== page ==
Category Archives: Children of divorce

Why Parenting Time Is Different from VisitationThe terms “parenting time” and “visitation” are sometimes loosely interchanged with each other when discussing the allocation of parental responsibilities after a divorce or separation. When the children spend the majority of their time with one parent, the other parent may feel like they are seeing the children only during weekend visits. However, visitation is different from parenting time, both in legal definition and concept. Saying that your children visit you is demeaning to your relationship with them.

Legal Meaning

Illinois revised its Marriage and Dissolution of Marriage Act to replace the words “child custody” with “the allocation of parental responsibilities.” Parental responsibilities are made up of:

  • Decision-making, which is the right to decide important issues regarding the children; and 
  • Parenting time, which is the regularly scheduled time in which a parent is responsible for caring for the children.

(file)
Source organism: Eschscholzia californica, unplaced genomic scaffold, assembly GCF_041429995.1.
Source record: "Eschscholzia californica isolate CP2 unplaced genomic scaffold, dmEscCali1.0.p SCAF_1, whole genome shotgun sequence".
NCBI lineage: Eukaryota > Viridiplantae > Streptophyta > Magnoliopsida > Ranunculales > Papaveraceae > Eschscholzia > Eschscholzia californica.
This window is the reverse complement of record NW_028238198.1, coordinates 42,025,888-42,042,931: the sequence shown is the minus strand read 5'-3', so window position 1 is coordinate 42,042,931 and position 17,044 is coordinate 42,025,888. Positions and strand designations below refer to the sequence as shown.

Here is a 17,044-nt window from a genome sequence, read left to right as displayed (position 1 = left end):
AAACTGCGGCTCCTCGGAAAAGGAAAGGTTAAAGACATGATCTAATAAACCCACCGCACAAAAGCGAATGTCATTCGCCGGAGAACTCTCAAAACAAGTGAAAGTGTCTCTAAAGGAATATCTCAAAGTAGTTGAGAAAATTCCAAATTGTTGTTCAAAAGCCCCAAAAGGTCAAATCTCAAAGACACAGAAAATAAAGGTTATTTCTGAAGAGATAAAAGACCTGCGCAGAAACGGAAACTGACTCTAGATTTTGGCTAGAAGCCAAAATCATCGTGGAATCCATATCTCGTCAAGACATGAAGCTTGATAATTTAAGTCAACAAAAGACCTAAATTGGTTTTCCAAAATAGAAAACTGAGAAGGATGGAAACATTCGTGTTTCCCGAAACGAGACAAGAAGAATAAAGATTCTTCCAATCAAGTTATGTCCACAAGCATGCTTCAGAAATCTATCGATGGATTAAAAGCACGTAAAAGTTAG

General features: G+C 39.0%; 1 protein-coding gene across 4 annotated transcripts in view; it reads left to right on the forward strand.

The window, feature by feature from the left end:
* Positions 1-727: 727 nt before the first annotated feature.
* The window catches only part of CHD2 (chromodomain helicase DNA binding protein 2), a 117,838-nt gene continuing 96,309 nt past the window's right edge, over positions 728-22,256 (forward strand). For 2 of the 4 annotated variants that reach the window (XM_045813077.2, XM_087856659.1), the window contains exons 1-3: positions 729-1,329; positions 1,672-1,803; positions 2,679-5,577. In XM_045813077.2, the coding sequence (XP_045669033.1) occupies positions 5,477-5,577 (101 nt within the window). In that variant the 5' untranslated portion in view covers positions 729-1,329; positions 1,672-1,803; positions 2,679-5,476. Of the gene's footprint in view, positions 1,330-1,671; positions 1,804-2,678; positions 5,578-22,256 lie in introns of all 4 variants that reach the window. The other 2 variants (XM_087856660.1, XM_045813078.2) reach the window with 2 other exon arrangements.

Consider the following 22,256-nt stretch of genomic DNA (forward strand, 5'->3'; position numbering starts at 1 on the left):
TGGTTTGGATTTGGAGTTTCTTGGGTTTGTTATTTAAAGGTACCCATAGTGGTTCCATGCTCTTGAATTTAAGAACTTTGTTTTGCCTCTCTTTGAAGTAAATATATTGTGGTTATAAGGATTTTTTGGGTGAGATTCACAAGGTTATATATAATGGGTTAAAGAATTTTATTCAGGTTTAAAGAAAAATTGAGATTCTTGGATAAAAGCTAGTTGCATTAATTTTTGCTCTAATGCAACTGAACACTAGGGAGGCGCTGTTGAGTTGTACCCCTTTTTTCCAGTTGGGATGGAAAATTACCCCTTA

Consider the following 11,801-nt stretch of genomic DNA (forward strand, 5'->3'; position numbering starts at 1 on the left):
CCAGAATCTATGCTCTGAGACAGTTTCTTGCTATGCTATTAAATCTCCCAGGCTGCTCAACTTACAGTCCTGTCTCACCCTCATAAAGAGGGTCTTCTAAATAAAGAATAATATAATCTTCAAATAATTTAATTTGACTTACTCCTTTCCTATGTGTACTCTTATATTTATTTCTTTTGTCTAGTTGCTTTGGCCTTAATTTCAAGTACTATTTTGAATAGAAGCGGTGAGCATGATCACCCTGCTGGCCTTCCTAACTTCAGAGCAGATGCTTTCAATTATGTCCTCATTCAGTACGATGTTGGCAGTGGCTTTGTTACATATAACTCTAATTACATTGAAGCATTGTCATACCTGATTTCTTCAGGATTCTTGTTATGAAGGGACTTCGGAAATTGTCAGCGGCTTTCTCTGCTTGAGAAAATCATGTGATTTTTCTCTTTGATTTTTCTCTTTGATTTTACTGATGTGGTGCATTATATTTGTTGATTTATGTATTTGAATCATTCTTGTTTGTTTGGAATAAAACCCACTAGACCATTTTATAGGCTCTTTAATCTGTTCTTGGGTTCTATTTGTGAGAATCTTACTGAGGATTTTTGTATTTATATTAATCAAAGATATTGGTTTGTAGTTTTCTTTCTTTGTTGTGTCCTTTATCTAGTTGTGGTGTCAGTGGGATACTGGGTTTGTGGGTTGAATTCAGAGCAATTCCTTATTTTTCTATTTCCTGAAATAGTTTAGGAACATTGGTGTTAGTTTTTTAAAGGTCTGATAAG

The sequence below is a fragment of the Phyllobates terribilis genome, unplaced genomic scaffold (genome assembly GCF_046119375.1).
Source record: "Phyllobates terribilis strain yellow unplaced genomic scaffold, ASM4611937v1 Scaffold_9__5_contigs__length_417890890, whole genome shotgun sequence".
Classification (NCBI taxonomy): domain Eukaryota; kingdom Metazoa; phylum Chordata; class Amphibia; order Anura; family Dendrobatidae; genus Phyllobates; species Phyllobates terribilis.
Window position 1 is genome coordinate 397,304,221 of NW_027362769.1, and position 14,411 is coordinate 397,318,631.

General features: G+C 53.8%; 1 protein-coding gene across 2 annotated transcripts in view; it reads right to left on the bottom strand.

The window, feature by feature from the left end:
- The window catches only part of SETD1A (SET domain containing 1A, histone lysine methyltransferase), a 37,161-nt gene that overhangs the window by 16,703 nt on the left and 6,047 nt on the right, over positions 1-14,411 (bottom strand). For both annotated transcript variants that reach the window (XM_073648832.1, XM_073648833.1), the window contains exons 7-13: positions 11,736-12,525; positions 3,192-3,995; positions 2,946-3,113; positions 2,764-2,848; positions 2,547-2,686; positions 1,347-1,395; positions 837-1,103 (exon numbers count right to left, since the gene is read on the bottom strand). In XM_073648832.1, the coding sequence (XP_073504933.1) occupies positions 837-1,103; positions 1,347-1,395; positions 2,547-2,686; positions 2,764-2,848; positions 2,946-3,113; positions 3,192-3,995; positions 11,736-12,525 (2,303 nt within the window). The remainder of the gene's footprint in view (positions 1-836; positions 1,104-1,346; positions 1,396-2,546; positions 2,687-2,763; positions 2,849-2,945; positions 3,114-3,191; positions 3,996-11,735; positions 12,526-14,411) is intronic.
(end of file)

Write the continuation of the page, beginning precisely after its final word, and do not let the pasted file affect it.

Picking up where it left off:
The written agreement that divides these parental responsibilities is called the parenting plan. There is a separate section in the law for visitation, which is defined as the time spent between a child and a nonparent, such as a grandparent, stepparent, sibling, or other designated parties. Nonparents can petition for visitation with a child if they can prove that it is in the best interest of the child or the parent has unreasonably denied them visits.

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How Divorced Parents Can Help Their Misbehaving Teen

Divorce puts an emotional strain on the children in the family, which can affect their behavior. Teenage children can be particularly troublesome because they can be exposed to bad influences that could get them into serious trouble. In the worst scenarios, an emotionally distraught teen may become involved in criminal or dangerous activities. As a parent, you are responsible for protecting your children and teaching them the difference between right and wrong. You can utilize your parenting time and allocation of parental responsibilities to help your teen through this difficult period.